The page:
Museum of Life and Science to Hold Youth Climate Summit
January 28, 2022
For Immediate Release – January 28, 2022 | 1 pm
Matt Pusateri, Senior Director of Marketing
(919) 220-5429 x390
DURHAM, NC – On February 21, 2022, more than 75 people from North Carolina high schools and community groups will gather at The Museum of Life and Science for the institution’s first Youth Climate Summit.
The effects of climate change are reshaping the world. As its impact escalates over time, it will most directly affect future generations. Numerous national and international reports emphasize the critically urgent need for action on climate change. Young people are stepping up to meet that need.
This Summit will feature a variety of opportunities for pre-registered students to learn, network, and plan. Interactive exhibits and booths will highlight community partners, including Boomerang Bags, Don’t Waste Durham, and community science initiatives. Sessions will highlight land use and environmental planning, sustainable agriculture, action and advocacy, waste reduction, and the changing definition of personal responsibility. Teams will then apply what they learned and create their climate action plan: an actionable carbon reduction plan designed to decrease energy consumption and greenhouse gas emissions in ways salient to their local community.
Student groups who participated in similar summits at the Wild Center (wildcenter.org) over the past few years returned to their schools to implement change. They have created school gardens to provide food for their cafeterias, expanded recycling and composting programs, examined energy-saving opportunities by conducting carbon audits for their schools, and presented to school boards about their activities and potential financial savings.
Presenters at the Summit will include Erica Neal from Farmer Food Share; author Sami Grover; professor of urban planning at UNC Dr. Danielle Spurlock; Crystal Dreisbach of Don’t Waste Durham; Clean Aire NC; and hosts of Operation Climate at Duke University. This event has been made possible with support from the Biogen Foundation, Triangle Community Foundation, and the Wild Center.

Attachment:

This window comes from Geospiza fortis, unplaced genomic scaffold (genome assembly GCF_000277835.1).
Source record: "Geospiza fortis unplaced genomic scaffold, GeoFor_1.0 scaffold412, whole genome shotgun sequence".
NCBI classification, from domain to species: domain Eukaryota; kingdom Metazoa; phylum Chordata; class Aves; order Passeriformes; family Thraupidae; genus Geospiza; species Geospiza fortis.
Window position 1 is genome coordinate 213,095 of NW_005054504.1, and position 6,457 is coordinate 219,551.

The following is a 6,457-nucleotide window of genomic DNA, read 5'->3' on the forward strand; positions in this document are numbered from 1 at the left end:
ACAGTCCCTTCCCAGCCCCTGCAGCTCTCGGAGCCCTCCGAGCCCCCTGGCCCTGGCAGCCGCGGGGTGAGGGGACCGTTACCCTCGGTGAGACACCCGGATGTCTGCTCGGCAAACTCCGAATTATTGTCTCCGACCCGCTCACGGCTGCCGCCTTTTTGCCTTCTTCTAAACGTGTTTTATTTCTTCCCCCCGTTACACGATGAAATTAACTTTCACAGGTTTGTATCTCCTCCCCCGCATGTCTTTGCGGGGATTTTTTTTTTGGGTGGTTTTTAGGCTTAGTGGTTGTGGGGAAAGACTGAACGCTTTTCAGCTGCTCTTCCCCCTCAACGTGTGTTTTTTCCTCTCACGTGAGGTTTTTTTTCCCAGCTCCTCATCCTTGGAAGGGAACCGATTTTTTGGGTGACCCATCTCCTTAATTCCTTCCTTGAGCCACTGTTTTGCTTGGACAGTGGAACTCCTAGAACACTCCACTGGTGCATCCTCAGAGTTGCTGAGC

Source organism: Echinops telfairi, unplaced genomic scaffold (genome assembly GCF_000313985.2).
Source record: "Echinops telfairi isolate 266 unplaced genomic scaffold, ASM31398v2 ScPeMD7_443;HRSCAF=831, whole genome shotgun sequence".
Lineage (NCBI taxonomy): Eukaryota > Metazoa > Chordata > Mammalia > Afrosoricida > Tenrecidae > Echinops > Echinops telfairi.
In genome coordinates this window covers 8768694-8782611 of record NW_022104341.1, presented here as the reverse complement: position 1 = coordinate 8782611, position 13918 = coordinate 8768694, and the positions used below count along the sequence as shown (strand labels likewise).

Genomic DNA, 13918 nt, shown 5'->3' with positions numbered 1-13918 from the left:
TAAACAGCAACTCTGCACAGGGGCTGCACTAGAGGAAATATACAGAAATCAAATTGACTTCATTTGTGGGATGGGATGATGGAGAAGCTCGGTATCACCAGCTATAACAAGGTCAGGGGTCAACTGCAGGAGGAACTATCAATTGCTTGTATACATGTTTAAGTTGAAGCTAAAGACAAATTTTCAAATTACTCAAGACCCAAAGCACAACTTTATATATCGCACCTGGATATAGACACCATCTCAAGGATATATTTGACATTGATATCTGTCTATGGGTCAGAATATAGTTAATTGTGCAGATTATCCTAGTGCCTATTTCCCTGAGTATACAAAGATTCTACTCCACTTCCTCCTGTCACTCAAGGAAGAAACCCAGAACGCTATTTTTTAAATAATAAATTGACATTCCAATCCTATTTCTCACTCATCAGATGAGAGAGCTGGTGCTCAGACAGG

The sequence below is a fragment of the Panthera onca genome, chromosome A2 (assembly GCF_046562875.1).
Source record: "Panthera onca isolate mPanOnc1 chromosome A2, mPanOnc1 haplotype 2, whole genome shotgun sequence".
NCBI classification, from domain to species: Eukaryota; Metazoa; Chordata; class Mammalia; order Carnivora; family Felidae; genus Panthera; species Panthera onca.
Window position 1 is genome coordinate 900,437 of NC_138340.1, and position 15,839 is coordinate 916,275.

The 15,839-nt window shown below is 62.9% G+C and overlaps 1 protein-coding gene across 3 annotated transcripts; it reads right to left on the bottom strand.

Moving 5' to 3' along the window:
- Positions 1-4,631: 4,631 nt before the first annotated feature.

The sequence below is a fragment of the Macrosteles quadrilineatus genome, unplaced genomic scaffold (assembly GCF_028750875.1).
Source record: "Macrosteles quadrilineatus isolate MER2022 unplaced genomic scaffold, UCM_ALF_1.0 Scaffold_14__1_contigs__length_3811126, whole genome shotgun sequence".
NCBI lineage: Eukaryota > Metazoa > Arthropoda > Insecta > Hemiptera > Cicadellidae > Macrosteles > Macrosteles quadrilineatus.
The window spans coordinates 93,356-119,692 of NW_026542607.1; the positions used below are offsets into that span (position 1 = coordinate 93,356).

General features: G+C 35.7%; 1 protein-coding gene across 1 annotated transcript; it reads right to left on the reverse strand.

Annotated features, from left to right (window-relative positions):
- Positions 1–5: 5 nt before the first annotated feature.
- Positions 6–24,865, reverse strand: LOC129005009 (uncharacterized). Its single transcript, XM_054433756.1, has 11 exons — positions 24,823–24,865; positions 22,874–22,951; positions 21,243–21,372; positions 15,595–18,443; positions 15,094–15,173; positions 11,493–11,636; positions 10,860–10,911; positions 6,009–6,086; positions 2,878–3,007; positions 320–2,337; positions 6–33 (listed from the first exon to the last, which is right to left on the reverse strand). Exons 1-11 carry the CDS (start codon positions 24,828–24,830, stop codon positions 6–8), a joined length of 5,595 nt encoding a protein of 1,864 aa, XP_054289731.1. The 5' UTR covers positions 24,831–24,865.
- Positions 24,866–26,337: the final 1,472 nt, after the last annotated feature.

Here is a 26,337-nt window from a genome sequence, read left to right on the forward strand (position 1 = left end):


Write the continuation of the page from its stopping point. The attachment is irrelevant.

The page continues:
The Museum of Life and Science recognizes the importance of this initiative by the youth in Durham. The commitment and leadership of young people are valuable assets towards climate resilience. Communities, schools, local organizations, and governments are natural partners to implement these solutions in our backyards and work together towards a sustainable future.
More info, including the Summit schedule and registration link, is available at lifeandscience.org/learn/youth-climate-summit.
About The Wild Center and the Youth Climate Program
Youth Climate Summits — like the one to be held in Durham — are a part of The Wild Center’s Youth Climate Program, which works to convene and empower young people worldwide to take climate change action. Since hosting the first Adirondack Youth Climate Summit more than 11 years ago, the model, developed by The Wild Center, has inspired over 60 summits in 11 states and five countries, and that number is growing fast. For more information on The Wild Center’s Youth Climate Program, visit wildcenter.org/our-work/youth-climate-program.
About the Museum of Life and Science
Located less than five miles from downtown Durham, the Museum of Life and Science is one of North Carolina’s top family destinations. Our 84-acre campus includes a two-story science center, one of the largest butterfly conservatories on the East Coast, and beautifully landscaped outdoor exhibits. Our interactive experiences include Dinosaur Trail, Ellerbe Creek Railway, Hideaway Woods, Into the Mist, Earth Moves, and Aerospace, which features one of the largest collections of Apollo-era NASA artifacts in the state. The Museum is also an AZA-accredited zoo, home to rescued black bears, lemurs, endangered red wolves, and more than 60 species of live animals. This year, the Museum celebrates its 75th anniversary and its ongoing commitment to the communities of Durham, the Triangle, and North Carolina. To learn more, visit lifeandscience.org.